Dashilan to be Qianmenized?

By Yin Yeping Source:Global Times Published: 2012-11-9 1:05:05



Historic former department store Beijing Quanyechang pictured Saturday. The store is at the center of a new commercial project in the Dashilan area, Dongcheng district. Photo: Courtesy of Cui Jinze
Historic former department store Beijing Quanyechang pictured Saturday. The store is at the center of a new commercial project in the Dashilan area, Xicheng district. Photo: Courtesy of Cui Jinze

 

Heritage protection experts have alleged a new development project in the Qianmen area is merely another excuse to have a commercial zone instead of properly preserving the area's historic landscape.

Beijing Municipal Commission of Urban Planning issued a report Wednesday concerning the renovation project in Dashilan, west of Qianmen in Xicheng district.

Former department store, Beijing Quanyechang, which dates from 1923, is at the center of the construction site, with dozens of other historic buildings within the boundary of the 8,000-square-meter project. The four-story building was the largest department store in Beijing in the 1950s. 

The report includes some information about the project and an invitation to receive public feedback.

It said historic buildings will be preserved, and there will be eight new buildings in "neo" historic style. The project will be finished in 2013, reported the Beijing Youth Daily Thursday.

After completion, the area will contain museums, galleries, art workshops, shops and an underground parking lot.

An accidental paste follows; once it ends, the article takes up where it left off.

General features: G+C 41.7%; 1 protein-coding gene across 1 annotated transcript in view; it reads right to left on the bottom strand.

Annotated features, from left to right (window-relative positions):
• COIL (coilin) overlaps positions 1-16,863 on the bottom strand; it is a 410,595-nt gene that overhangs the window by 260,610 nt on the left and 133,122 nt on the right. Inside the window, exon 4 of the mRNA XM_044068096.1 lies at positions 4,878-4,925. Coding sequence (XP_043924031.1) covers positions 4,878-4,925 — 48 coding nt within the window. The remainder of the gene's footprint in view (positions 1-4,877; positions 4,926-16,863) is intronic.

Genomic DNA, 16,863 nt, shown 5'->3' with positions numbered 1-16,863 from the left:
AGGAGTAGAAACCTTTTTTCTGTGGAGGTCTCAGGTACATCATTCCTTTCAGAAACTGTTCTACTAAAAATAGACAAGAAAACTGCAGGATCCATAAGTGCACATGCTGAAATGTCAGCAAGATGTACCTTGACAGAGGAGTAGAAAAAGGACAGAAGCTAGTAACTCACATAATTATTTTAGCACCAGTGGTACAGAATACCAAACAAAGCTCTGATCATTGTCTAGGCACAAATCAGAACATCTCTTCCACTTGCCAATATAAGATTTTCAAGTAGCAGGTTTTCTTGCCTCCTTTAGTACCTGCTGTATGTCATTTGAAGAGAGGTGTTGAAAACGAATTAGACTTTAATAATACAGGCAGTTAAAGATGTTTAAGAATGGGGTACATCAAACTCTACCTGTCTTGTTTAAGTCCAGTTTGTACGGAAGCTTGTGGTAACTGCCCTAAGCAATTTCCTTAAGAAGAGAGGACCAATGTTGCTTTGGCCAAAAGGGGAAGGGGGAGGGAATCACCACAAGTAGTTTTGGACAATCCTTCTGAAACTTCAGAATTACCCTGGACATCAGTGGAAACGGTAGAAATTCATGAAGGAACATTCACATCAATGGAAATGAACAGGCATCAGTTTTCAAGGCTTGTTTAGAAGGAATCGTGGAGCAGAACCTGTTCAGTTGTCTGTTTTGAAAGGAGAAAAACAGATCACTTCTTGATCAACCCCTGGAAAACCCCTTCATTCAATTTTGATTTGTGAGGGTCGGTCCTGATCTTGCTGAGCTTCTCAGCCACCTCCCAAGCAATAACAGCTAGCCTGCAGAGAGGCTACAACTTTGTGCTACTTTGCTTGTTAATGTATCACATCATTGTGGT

Zeng Yizhi, an expert in cultural heritage, said that it is ironic the project has now been opened up for public opinion, since it started in early 2012.

"This report should have been issued before the construction started, since there are many historic structures involved," she said.

Cui Jinze, a member of the Chinese Commission for the International Council on Monuments and Sites, has been to the location several times.

Despite the assurances of protection in the report, some historic buildings dating from the early 20th century have already been ruined, he said.

"Beijing Quanyechang consists of one main building and two side buildings, but now the west building is all gone," he said. Cui noted that the building is protected and should not be demolished.

Kong Fanzhi, the director of the Beijing Municipal Administration of Cultural Heritage, told the Global Times that the renovation project was approved last year.

Although there are a number of historic buildings on Langfang Toutiao, the same street as Beijing Quanyechang, Kong said only the former department store is on the national cultural relic protection list. 

"We will fix up Quanyechang in the same way we treat all other protected cultural heritage sites," he said, adding that he and his staff would visit the site Friday, to ensure the renovation is being implemented according to the cultural protection plan for the area.

All the historic buildings within the site should be preserved, said Cui, because they are inside the Dashilan cultural heritage protection area.

"There are dozens of historic buildings to the south of Beijing Quanyechang. These buildings are within the construction site's scope and they will all be demolished to build new ones instead," he said.

The commission of urban planning would not comment Thursday.



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